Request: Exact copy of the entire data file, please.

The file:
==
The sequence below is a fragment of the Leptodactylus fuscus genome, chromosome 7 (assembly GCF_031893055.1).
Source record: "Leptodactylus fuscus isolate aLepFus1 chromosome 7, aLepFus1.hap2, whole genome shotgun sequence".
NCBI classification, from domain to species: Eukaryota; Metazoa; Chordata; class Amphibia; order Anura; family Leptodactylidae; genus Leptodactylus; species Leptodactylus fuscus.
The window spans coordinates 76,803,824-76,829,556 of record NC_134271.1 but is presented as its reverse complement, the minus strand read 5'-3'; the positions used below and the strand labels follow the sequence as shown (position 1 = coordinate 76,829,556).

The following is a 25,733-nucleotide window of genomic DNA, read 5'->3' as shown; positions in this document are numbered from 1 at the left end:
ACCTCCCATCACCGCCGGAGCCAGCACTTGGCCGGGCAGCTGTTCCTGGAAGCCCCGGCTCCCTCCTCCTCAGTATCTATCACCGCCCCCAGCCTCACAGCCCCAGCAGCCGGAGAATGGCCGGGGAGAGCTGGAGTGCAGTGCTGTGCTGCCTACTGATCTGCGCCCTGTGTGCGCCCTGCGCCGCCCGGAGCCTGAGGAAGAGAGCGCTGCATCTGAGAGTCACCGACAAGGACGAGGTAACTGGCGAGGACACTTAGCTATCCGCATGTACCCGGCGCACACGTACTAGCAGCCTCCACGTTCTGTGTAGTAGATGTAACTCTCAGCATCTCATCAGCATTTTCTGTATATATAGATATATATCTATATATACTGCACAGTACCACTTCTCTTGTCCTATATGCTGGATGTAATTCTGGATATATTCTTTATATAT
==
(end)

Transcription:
The sequence below is a fragment of the Leptodactylus fuscus genome, chromosome 7 (assembly GCF_031893055.1).
Source record: "Leptodactylus fuscus isolate aLepFus1 chromosome 7, aLepFus1.hap2, whole genome shotgun sequence".
NCBI classification, from domain to species: Eukaryota; Metazoa; Chordata; class Amphibia; order Anura; family Leptodactylidae; genus Leptodactylus; species Leptodactylus fuscus.
The window spans coordinates 76,803,824-76,829,556 of record NC_134271.1 but is presented as its reverse complement, the minus strand read 5'-3'; the positions used below and the strand labels follow the sequence as shown (position 1 = coordinate 76,829,556).

The following is a 25,733-nucleotide window of genomic DNA, read 5'->3' as shown; positions in this document are numbered from 1 at the left end:
ACCTCCCATCACCGCCGGAGCCAGCACTTGGCCGGGCAGCTGTTCCTGGAAGCCCCGGCTCCCTCCTCCTCAGTATCTATCACCGCCCCCAGCCTCACAGCCCCAGCAGCCGGAGAATGGCCGGGGAGAGCTGGAGTGCAGTGCTGTGCTGCCTACTGATCTGCGCCCTGTGTGCGCCCTGCGCCGCCCGGAGCCTGAGGAAGAGAGCGCTGCATCTGAGAGTCACCGACAAGGACGAGGTAACTGGCGAGGACACTTAGCTATCCGCATGTACCCGGCGCACACGTACTAGCAGCCTCCACGTTCTGTGTAGTAGATGTAACTCTCAGCATCTCATCAGCATTTTCTGTATATATAGATATATATCTATATATACTGCACAGTACCACTTCTCTTGTCCTATATGCTGGATGTAATTCTGGATATATTCTTTATATAT